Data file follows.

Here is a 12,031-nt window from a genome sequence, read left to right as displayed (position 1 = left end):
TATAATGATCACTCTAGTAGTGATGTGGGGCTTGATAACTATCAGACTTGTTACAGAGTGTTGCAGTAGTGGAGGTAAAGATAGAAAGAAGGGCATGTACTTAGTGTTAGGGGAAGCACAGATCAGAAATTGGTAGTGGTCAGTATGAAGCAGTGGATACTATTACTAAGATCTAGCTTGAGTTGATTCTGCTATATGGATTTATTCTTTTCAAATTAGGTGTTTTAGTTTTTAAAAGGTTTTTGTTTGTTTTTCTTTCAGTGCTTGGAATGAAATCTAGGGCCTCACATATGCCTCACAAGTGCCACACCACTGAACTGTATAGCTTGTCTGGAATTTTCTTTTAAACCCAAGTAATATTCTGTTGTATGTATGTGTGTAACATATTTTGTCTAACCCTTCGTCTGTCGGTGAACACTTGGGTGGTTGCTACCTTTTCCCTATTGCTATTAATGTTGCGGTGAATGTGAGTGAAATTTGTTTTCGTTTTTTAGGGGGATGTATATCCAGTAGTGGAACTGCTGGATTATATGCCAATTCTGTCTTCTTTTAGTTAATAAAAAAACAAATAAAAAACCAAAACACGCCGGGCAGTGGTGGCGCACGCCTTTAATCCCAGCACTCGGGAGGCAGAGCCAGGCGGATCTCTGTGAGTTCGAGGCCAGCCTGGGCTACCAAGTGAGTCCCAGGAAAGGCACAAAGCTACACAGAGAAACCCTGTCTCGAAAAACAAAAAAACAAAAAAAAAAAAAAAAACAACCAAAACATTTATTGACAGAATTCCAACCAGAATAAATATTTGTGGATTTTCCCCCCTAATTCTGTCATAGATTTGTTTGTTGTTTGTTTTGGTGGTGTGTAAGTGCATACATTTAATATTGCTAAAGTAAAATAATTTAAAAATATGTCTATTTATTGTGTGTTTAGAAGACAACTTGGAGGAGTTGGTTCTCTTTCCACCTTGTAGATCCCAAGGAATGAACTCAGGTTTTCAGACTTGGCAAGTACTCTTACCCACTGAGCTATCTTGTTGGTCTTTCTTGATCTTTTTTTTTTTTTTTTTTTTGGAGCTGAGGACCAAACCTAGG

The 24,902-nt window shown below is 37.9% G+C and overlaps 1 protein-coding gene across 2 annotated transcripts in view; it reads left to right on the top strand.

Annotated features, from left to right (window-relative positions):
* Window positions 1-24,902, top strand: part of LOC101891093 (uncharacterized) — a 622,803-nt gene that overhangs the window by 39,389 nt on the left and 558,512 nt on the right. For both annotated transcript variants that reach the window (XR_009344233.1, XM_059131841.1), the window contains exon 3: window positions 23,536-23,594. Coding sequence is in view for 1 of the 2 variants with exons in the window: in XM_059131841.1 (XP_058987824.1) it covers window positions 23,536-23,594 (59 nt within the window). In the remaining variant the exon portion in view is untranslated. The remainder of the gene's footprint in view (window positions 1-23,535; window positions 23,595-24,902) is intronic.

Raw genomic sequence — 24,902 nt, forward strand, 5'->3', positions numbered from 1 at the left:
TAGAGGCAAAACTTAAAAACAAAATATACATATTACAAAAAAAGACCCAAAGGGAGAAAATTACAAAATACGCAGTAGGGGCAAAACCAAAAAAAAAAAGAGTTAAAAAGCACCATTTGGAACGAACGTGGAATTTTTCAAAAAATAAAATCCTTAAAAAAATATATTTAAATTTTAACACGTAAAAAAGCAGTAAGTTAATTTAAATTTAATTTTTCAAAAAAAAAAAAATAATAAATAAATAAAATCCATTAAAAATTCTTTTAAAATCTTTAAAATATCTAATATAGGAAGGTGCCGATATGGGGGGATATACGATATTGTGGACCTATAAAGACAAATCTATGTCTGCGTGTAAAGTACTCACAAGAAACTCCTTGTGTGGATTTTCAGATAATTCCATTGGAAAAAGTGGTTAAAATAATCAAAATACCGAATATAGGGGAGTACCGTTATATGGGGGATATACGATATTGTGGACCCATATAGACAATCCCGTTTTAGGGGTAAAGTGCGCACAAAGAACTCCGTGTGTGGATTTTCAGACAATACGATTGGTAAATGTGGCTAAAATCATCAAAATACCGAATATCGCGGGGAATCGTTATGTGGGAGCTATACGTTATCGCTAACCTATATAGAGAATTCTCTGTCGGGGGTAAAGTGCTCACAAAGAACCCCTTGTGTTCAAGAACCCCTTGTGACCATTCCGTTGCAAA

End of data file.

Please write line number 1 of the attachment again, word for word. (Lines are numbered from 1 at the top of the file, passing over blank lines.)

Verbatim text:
Here is a 12,031-nt window from a genome sequence, read left to right as displayed (position 1 = left end):